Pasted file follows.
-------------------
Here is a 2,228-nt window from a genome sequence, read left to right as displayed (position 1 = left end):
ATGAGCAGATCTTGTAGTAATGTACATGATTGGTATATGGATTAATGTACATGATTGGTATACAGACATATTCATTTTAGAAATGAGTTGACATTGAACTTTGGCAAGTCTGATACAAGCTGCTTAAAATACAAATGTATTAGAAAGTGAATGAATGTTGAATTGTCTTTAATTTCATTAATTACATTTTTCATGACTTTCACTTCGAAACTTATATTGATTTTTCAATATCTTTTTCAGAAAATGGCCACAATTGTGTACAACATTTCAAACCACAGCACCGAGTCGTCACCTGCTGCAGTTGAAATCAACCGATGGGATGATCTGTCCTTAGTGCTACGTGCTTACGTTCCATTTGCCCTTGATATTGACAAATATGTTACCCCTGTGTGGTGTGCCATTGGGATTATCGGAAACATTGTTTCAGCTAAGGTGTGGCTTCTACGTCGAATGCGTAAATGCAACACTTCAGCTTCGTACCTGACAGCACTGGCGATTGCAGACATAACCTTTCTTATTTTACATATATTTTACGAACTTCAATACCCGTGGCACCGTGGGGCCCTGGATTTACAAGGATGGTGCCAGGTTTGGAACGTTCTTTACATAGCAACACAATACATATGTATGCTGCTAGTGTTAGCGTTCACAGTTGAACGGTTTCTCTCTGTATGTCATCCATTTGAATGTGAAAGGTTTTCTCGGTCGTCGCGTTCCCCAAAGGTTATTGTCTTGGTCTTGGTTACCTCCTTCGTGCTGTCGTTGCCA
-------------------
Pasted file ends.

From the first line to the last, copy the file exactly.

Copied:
Here is a 2,228-nt window from a genome sequence, read left to right as displayed (position 1 = left end):
ATGAGCAGATCTTGTAGTAATGTACATGATTGGTATATGGATTAATGTACATGATTGGTATACAGACATATTCATTTTAGAAATGAGTTGACATTGAACTTTGGCAAGTCTGATACAAGCTGCTTAAAATACAAATGTATTAGAAAGTGAATGAATGTTGAATTGTCTTTAATTTCATTAATTACATTTTTCATGACTTTCACTTCGAAACTTATATTGATTTTTCAATATCTTTTTCAGAAAATGGCCACAATTGTGTACAACATTTCAAACCACAGCACCGAGTCGTCACCTGCTGCAGTTGAAATCAACCGATGGGATGATCTGTCCTTAGTGCTACGTGCTTACGTTCCATTTGCCCTTGATATTGACAAATATGTTACCCCTGTGTGGTGTGCCATTGGGATTATCGGAAACATTGTTTCAGCTAAGGTGTGGCTTCTACGTCGAATGCGTAAATGCAACACTTCAGCTTCGTACCTGACAGCACTGGCGATTGCAGACATAACCTTTCTTATTTTACATATATTTTACGAACTTCAATACCCGTGGCACCGTGGGGCCCTGGATTTACAAGGATGGTGCCAGGTTTGGAACGTTCTTTACATAGCAACACAATACATATGTATGCTGCTAGTGTTAGCGTTCACAGTTGAACGGTTTCTCTCTGTATGTCATCCATTTGAATGTGAAAGGTTTTCTCGGTCGTCGCGTTCCCCAAAGGTTATTGTCTTGGTCTTGGTTACCTCCTTCGTGCTGTCGTTGCCA